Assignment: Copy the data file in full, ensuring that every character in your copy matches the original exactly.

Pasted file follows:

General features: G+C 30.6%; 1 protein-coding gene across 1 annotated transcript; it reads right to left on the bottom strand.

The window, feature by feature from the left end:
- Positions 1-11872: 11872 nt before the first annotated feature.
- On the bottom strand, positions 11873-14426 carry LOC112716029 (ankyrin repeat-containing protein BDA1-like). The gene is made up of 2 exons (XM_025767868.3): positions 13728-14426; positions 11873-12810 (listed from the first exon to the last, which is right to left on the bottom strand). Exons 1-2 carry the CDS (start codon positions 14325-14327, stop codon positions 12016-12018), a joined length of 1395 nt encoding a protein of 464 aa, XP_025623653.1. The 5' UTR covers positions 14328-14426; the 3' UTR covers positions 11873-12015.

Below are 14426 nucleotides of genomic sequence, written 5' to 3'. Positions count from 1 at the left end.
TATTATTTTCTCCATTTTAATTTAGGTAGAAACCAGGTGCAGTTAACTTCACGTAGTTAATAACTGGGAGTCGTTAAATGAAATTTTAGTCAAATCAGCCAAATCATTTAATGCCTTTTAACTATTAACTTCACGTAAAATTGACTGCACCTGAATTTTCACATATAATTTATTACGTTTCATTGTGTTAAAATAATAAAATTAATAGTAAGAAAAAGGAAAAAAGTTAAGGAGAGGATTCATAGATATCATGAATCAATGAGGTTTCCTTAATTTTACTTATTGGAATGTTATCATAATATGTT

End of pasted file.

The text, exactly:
General features: G+C 30.6%; 1 protein-coding gene across 1 annotated transcript; it reads right to left on the bottom strand.

The window, feature by feature from the left end:
- Positions 1-11872: 11872 nt before the first annotated feature.
- On the bottom strand, positions 11873-14426 carry LOC112716029 (ankyrin repeat-containing protein BDA1-like). The gene is made up of 2 exons (XM_025767868.3): positions 13728-14426; positions 11873-12810 (listed from the first exon to the last, which is right to left on the bottom strand). Exons 1-2 carry the CDS (start codon positions 14325-14327, stop codon positions 12016-12018), a joined length of 1395 nt encoding a protein of 464 aa, XP_025623653.1. The 5' UTR covers positions 14328-14426; the 3' UTR covers positions 11873-12015.

Below are 14426 nucleotides of genomic sequence, written 5' to 3'. Positions count from 1 at the left end.
TATTATTTTCTCCATTTTAATTTAGGTAGAAACCAGGTGCAGTTAACTTCACGTAGTTAATAACTGGGAGTCGTTAAATGAAATTTTAGTCAAATCAGCCAAATCATTTAATGCCTTTTAACTATTAACTTCACGTAAAATTGACTGCACCTGAATTTTCACATATAATTTATTACGTTTCATTGTGTTAAAATAATAAAATTAATAGTAAGAAAAAGGAAAAAAGTTAAGGAGAGGATTCATAGATATCATGAATCAATGAGGTTTCCTTAATTTTACTTATTGGAATGTTATCATAATATGTT